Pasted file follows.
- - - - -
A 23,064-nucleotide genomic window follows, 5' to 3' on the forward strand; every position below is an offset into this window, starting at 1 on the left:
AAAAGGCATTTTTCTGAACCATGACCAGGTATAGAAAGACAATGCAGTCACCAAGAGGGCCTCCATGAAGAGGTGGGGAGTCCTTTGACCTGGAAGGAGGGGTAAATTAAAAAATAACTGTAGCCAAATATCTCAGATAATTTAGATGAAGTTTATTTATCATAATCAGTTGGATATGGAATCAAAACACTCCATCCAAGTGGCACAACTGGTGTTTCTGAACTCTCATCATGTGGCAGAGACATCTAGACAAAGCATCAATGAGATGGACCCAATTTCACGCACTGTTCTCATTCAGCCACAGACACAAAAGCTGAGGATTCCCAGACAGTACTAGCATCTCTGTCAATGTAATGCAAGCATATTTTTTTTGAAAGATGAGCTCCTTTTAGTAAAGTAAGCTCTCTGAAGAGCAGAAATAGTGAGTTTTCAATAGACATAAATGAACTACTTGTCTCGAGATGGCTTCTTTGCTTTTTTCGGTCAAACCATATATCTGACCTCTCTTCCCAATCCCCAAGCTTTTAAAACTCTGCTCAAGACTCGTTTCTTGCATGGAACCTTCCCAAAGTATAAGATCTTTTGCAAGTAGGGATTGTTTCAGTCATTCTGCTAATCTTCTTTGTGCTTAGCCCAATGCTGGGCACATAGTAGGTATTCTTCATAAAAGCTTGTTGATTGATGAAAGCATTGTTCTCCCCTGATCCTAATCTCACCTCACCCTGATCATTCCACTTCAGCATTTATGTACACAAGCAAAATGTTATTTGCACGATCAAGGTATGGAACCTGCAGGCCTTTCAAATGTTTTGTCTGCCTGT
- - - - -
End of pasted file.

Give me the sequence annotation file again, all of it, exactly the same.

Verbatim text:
A 23,064-nucleotide genomic window follows, 5' to 3' on the forward strand; every position below is an offset into this window, starting at 1 on the left:
AAAAGGCATTTTTCTGAACCATGACCAGGTATAGAAAGACAATGCAGTCACCAAGAGGGCCTCCATGAAGAGGTGGGGAGTCCTTTGACCTGGAAGGAGGGGTAAATTAAAAAATAACTGTAGCCAAATATCTCAGATAATTTAGATGAAGTTTATTTATCATAATCAGTTGGATATGGAATCAAAACACTCCATCCAAGTGGCACAACTGGTGTTTCTGAACTCTCATCATGTGGCAGAGACATCTAGACAAAGCATCAATGAGATGGACCCAATTTCACGCACTGTTCTCATTCAGCCACAGACACAAAAGCTGAGGATTCCCAGACAGTACTAGCATCTCTGTCAATGTAATGCAAGCATATTTTTTTTGAAAGATGAGCTCCTTTTAGTAAAGTAAGCTCTCTGAAGAGCAGAAATAGTGAGTTTTCAATAGACATAAATGAACTACTTGTCTCGAGATGGCTTCTTTGCTTTTTTCGGTCAAACCATATATCTGACCTCTCTTCCCAATCCCCAAGCTTTTAAAACTCTGCTCAAGACTCGTTTCTTGCATGGAACCTTCCCAAAGTATAAGATCTTTTGCAAGTAGGGATTGTTTCAGTCATTCTGCTAATCTTCTTTGTGCTTAGCCCAATGCTGGGCACATAGTAGGTATTCTTCATAAAAGCTTGTTGATTGATGAAAGCATTGTTCTCCCCTGATCCTAATCTCACCTCACCCTGATCATTCCACTTCAGCATTTATGTACACAAGCAAAATGTTATTTGCACGATCAAGGTATGGAACCTGCAGGCCTTTCAAATGTTTTGTCTGCCTGT